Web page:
“I have seen parents so desperately trying to make a can of formula last by diluting it, by putting more water and less formula in,” Hundal said. She warns against this, as it can cause severe neurological consequences.
In Millis, Kelsey BaRoss regularly scours Shaw’s or Roche Bros. to find formulas for her 4-month old. BaRoss initially tried to breast-feed but could not produce enough milk. Now, she considers herself lucky her daughter is tolerant of multiple formulas.
“I can’t even imagine what it’s like for families who need a specific brand or whose babies have tummy issues,” BaRoss said. “Government officials have been talking about fixing this for several months. It feels too little, too late.”
Across Greater Boston, nonprofit agencies are in a frenzy to help low-income families through the chaos. Boston-based Project Bread, for instance, reported an uptick in calls from caregivers to its FoodSource hotline.
“We’ve heard from people who may be just over the income limits for” the Women, Infants, and Children Nutrition Program, “but who are still struggling to source food for their families, especially when infants have more specific dietary formula needs,” Khara Burns, its senior director of SNAP outreach programs, said in a statement.
In online groups and social media, some people encourage parents to simply switch brands, feed their children cow’s milk, or breast-feed. But it’s not that simple, Hundal notes. Several brands are low on supply, and children often resist changing to a different formula — or using multiple brands interchangeably.
“People don’t understand it’s not easy to find an alternative,” BaRoss said. “I feel like I had just gotten over the shame of not being able to breast-feed, and now those feelings have come up again.”
People with allergies, gastrointestinal issues, and metabolic conditions are especially left in the lurch. Many require specialty formulas manufactured by Abbott to supplement their diets. Now, patients are enduring “a bad, bad situation,” said Dr. Chris Duggan, a gastroenterology physician at Boston Children’s Hospital.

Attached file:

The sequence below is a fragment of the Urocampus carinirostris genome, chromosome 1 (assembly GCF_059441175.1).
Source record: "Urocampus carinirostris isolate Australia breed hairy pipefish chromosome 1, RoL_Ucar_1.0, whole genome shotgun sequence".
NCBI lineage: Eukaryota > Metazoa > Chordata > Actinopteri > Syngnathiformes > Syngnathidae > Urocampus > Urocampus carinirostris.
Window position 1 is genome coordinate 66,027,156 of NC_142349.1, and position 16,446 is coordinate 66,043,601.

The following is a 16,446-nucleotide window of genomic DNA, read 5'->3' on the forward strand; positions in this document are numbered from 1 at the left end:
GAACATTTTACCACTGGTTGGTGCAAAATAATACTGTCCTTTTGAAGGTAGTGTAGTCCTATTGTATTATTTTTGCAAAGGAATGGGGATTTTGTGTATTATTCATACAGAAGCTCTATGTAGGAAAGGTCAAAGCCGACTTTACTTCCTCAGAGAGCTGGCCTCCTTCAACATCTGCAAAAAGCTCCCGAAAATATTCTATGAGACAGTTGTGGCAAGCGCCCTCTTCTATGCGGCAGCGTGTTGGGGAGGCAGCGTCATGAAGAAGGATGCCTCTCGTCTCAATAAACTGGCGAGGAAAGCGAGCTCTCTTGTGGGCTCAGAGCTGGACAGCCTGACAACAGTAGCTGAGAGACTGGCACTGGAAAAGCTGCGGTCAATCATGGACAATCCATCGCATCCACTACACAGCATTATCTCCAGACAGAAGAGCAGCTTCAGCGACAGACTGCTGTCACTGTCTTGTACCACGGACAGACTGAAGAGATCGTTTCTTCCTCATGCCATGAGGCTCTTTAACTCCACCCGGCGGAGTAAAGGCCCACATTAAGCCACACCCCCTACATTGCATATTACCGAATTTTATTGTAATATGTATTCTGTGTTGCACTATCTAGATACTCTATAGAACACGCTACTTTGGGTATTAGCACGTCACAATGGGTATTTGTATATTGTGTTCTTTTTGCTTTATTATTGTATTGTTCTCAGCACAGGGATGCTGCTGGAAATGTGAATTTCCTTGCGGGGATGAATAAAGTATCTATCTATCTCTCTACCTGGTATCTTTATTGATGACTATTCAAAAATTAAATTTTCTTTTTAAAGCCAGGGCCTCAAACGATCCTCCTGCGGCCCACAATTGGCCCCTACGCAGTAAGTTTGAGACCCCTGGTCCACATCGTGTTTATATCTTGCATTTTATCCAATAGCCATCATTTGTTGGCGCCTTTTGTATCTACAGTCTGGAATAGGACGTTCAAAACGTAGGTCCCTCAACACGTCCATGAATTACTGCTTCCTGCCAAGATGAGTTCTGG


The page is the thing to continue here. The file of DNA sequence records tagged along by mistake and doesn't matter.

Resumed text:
He works with 90 children with short bowel syndrome whose formula was affected by the recall. Four have lost enough weight to be considered malnourished. One was hospitalized.
And it’s not just infants. Denise Queally, of Milton, fears for her 20-year-old daughter, Caroline. She drinks Phenex 2 formula daily and has done so since she was diagnosed with phenylketonuria, a rare disorder that affects her ability to digest protein, as a baby. Without the supplement, Caroline will become agitated and malnourished. In a dire scenario, she could suffer from brain damage, Queally said through tears.
“We’ve been trying to string along the little supply we have,” said Queally, who leads the New England chapter of a support group for people with PKU and allied disorders. “The other day, we found six more cans when she was moving out of college, and it felt like we struck gold.”
Alyssa Augusto, a 28-year-old PKU patient, knows the formula scarcity affects both her and her unborn baby. She has consumed formula most days since birth, and if she stops while 31 weeks pregnant, the child could be born with intellectual disabilities.
Augusto relies on a shrinking stockpile of formula she keeps in her home — some of which makes her feel ill.
But it won’t last forever.
“I have to make sure I’m doing this for my baby,” Augusto said. “But one plant shut down, and like a tsunami, it wiped everything out. We need answers.”